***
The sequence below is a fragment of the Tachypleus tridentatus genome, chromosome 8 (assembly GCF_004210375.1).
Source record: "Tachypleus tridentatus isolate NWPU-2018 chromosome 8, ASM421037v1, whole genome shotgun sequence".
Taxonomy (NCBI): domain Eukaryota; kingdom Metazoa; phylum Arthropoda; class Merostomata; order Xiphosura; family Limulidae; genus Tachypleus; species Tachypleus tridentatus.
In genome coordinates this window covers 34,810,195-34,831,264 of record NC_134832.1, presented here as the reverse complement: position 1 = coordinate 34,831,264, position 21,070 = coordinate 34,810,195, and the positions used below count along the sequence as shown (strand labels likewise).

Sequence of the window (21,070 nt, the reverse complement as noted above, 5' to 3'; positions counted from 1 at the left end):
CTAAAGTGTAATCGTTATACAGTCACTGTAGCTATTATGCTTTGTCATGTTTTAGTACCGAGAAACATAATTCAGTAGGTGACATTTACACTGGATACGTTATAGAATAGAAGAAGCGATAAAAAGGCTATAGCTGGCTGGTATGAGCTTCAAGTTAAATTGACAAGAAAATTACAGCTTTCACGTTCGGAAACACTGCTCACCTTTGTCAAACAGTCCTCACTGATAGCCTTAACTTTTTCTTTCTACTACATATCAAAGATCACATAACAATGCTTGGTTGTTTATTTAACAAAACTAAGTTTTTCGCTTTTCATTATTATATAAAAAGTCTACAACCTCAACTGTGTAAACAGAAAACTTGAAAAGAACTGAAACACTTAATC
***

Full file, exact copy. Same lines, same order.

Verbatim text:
The sequence below is a fragment of the Tachypleus tridentatus genome, chromosome 8 (assembly GCF_004210375.1).
Source record: "Tachypleus tridentatus isolate NWPU-2018 chromosome 8, ASM421037v1, whole genome shotgun sequence".
Taxonomy (NCBI): domain Eukaryota; kingdom Metazoa; phylum Arthropoda; class Merostomata; order Xiphosura; family Limulidae; genus Tachypleus; species Tachypleus tridentatus.
In genome coordinates this window covers 34,810,195-34,831,264 of record NC_134832.1, presented here as the reverse complement: position 1 = coordinate 34,831,264, position 21,070 = coordinate 34,810,195, and the positions used below count along the sequence as shown (strand labels likewise).

Sequence of the window (21,070 nt, the reverse complement as noted above, 5' to 3'; positions counted from 1 at the left end):
CTAAAGTGTAATCGTTATACAGTCACTGTAGCTATTATGCTTTGTCATGTTTTAGTACCGAGAAACATAATTCAGTAGGTGACATTTACACTGGATACGTTATAGAATAGAAGAAGCGATAAAAAGGCTATAGCTGGCTGGTATGAGCTTCAAGTTAAATTGACAAGAAAATTACAGCTTTCACGTTCGGAAACACTGCTCACCTTTGTCAAACAGTCCTCACTGATAGCCTTAACTTTTTCTTTCTACTACATATCAAAGATCACATAACAATGCTTGGTTGTTTATTTAACAAAACTAAGTTTTTCGCTTTTCATTATTATATAAAAAGTCTACAACCTCAACTGTGTAAACAGAAAACTTGAAAAGAACTGAAACACTTAATC